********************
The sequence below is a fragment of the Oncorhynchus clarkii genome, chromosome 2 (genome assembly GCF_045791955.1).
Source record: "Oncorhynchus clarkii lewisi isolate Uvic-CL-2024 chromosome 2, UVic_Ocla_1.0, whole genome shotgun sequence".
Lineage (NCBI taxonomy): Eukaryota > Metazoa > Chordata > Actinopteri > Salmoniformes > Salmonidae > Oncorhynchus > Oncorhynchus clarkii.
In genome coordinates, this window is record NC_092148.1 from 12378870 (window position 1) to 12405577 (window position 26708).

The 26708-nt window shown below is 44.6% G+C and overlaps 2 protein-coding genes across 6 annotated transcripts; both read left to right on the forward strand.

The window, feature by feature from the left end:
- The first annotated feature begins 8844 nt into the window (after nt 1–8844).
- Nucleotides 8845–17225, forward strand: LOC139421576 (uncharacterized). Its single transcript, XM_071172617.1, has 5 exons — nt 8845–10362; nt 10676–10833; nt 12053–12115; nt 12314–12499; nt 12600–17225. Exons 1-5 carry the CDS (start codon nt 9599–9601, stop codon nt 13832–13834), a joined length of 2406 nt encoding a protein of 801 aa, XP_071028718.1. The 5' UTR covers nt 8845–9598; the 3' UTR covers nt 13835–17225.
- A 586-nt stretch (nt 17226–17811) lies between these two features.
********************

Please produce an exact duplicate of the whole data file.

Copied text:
The sequence below is a fragment of the Oncorhynchus clarkii genome, chromosome 2 (genome assembly GCF_045791955.1).
Source record: "Oncorhynchus clarkii lewisi isolate Uvic-CL-2024 chromosome 2, UVic_Ocla_1.0, whole genome shotgun sequence".
Lineage (NCBI taxonomy): Eukaryota > Metazoa > Chordata > Actinopteri > Salmoniformes > Salmonidae > Oncorhynchus > Oncorhynchus clarkii.
In genome coordinates, this window is record NC_092148.1 from 12378870 (window position 1) to 12405577 (window position 26708).

The 26708-nt window shown below is 44.6% G+C and overlaps 2 protein-coding genes across 6 annotated transcripts; both read left to right on the forward strand.

The window, feature by feature from the left end:
- The first annotated feature begins 8844 nt into the window (after nt 1–8844).
- Nucleotides 8845–17225, forward strand: LOC139421576 (uncharacterized). Its single transcript, XM_071172617.1, has 5 exons — nt 8845–10362; nt 10676–10833; nt 12053–12115; nt 12314–12499; nt 12600–17225. Exons 1-5 carry the CDS (start codon nt 9599–9601, stop codon nt 13832–13834), a joined length of 2406 nt encoding a protein of 801 aa, XP_071028718.1. The 5' UTR covers nt 8845–9598; the 3' UTR covers nt 13835–17225.
- A 586-nt stretch (nt 17226–17811) lies between these two features.